"A transgender reporter's narrative tour through the surprisingly vibrant queer communities sprouting up in red states, offering a vision of a stronger, more humane America. Ten years ago, Samantha Allen was a suit-and-tie-wearing Mormon missionary who cited the Bible to denounce homosexuality. Now she's a senior Daily Beast reporter happily married to another woman. A lot in her life has changed, but what hasn't changed is her deep love of red state America, and of queer people who stay in so-called flyover country rather than moving to the liberal coasts. In Real Queer America, Allen takes us on a cross-country road trip stretching all the way from Provo, Utah, to the Rio Grande Valley to the Bible Belt and to the Deep South. Her motto for the trip: 'Something gay every day.' Making pit stops at drag shows, political rallies, and hubs of queer life across the heartland, she introduces us to extraordinary LGBT people working for change, including the first openly transgender mayor in Texas, a bisexual activist in Mississippi, the manager of the only queer bar in Bloomington, Indiana, and many more. Along the way, Allen weaves in her own moving story of discovering her identity, venturing out of the closet, meeting her wife, and creating a national network of chosen family. In writing this book, she takes her place among them, reclaiming 'real America' as beautifully, unequivocally, powerfully queer. While Allen faces the dark realities and challenges of queer life in the United States head-on her book is anything but despairing. Real Queer America is a story of hope, joy, friendship, and the exhilarating possibility of change for the better."--Jacket., Review: Capturing profound cultural shifts underway in unexpected places and revealing a national network of chosen family fighting for a better world, this is a treasure trove of uplifting stories and a much-needed source of hope and inspiration in these divided times."
"When Cuban fisherman first spotted the Key West lighthouse floating in Florida waters, they called her Stella Maris, Star of the Sea. It's a beacon that draws people from everywhere seeking the end-of-the-line bohemian oasis that can still be found amidst the condo share towers, chain stores, and Redneck Riviera clientele. And it's a mecca for gay men and the women who love them. Sue Kaufman Prize-winning author Michael Carroll knows the territory intimately. His stories wind in and out of the bars and guesthouses and lives of this singular paradise: a memorial for a drag queen held at the vicar's Victorian leads to uneasy encounters; two southern sisters on a cruise ship holiday are up against the ravages of alcohol, estrangement, and deadly weather. Newly divorced gay men (already a phenomenon) lick their wounds and bask in the island's lasting social twilight. At the all-male, clothing-optional resort, guys of all ages fall into one another's paths, enjoy themselves as they please, and surprise one another on their views and preconceptions. Stella Maris is about the verities of illness and death. The past and its prisoners, AIDS, the young and not so young man's realization of his own mortality. It's about the unpredictable nature of life, and of survival. It's about new beginnings and final recognitions."--Amazon.com.
"From Key West to Maine, this collection of stories depicts the lives of characters who are no longer provincial but are not yet cosmopolitan. These women and their gay male friends are B-listers of a new, ironic, media-soaked culture. They live in a rich but increasingly divided America, a weirdly paradoxical country increasingly accepting of gay marriage but still marked by prejudice, religious strictures, and swaths of poverty and hopelessness. Carroll shows us people stunned by the shock of the now, who have forgotten their pasts and can't envision a future."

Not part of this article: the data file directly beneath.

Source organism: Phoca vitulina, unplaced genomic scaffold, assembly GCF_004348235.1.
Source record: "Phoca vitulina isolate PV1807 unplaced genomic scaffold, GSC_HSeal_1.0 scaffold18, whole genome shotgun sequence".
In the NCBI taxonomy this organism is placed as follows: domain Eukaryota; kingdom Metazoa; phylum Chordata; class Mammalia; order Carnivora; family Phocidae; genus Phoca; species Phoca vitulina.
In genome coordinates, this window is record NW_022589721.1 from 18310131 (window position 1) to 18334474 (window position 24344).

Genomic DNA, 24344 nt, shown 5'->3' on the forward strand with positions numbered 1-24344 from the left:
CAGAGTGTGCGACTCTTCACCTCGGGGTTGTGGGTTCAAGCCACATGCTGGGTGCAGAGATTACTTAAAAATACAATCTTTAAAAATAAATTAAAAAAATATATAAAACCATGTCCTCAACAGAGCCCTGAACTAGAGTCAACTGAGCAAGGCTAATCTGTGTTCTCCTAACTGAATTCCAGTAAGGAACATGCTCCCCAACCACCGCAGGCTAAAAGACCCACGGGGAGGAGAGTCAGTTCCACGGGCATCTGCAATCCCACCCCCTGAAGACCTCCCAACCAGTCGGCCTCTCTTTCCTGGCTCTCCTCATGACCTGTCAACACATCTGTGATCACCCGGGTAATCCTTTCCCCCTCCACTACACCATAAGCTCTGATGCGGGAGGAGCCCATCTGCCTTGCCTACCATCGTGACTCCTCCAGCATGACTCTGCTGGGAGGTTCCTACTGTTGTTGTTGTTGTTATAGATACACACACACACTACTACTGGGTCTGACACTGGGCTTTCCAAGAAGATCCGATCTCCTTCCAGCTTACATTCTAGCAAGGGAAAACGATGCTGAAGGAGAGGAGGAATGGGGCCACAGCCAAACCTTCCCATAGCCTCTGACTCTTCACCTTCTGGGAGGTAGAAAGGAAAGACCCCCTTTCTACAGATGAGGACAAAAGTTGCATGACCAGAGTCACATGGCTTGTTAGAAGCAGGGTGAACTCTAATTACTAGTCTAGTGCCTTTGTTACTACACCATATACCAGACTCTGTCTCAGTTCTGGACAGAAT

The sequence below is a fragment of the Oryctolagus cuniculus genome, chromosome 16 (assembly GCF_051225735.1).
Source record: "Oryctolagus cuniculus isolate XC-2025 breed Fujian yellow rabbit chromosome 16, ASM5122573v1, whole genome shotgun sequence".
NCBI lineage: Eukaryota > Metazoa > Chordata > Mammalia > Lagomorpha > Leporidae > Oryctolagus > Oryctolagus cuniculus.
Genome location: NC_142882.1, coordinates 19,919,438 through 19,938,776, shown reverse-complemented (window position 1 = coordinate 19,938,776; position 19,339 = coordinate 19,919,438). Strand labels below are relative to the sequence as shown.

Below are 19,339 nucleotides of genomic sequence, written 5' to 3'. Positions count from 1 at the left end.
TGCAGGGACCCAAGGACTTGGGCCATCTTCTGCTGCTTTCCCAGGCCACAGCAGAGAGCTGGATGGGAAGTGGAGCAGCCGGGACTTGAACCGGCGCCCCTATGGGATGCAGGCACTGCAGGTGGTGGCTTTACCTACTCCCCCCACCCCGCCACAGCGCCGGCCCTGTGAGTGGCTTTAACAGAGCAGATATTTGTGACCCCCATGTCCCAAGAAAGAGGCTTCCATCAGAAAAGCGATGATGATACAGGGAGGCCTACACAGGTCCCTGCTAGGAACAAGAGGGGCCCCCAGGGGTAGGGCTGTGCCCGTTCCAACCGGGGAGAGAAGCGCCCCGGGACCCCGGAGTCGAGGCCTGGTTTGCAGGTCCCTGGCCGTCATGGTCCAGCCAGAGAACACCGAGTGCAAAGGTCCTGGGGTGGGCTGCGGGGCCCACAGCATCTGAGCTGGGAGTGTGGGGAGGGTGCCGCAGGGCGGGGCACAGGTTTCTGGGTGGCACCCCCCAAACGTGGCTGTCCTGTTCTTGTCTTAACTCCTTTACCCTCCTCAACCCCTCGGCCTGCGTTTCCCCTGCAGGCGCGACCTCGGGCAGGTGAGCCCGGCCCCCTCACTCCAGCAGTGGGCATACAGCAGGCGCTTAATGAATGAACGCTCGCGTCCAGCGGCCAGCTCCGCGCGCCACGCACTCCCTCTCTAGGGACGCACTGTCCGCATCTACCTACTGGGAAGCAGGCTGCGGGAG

"In 1957, Frank Kameny, a rising astronomer working for the U.S. Defense Department in Hawaii, received a summons to report immediately to Washington, D.C. The Pentagon had reason to believe he was a homosexual, and after a series of humiliating interviews, Kameny, like countless gay men and women before him, was promptly dismissed from his government job. Unlike many others, though, Kameny fought back. Based on firsthand accounts, recently declassified FBI records, and forty thousand personal documents, Eric Cervini's The Deviant's War unfolds over the course of the 1960s, as the Mattachine Society of Washington, the group Kameny founded, became the first organization to protest the systematic persecution of gay federal employees. It traces the forgotten ties that bound gay rights to the Black Freedom Movement, the New Left, lesbian activism, and trans resistance. Above all, it is a story of America (and Washington) at a cultural and sexual crossroads; of shocking, byzantine public battles with Congress; of FBI informants; murder; betrayal; sex; love; and ultimately victory."–Provided by publisher.
"For most of his life, Dennis Cooper believed the person he had loved the most and would always love above all others was George Miles. In his first novel in ten years, Dennis Cooper writes about George Miles, love, loss, addiction, suicide, and how fiction can capture these things, and how it fails to capture them. Candid and powerful, I Wished is a radical work of shifting forms. It includes appearances by Santa Claus, land artist James Turrell, sentient prairie dogs, John Wayne Gacy, Nick Drake, and George, the muse for Cooper's acclaimed novels Closer, Frisk, Try, Guide, and Period, collectively known as "The George Miles Cycle." In revisiting the inspiration for the Cycle, Dennis has written a masterwork: the most raw, personal, and haunted book of his career"-- Provided by publisher.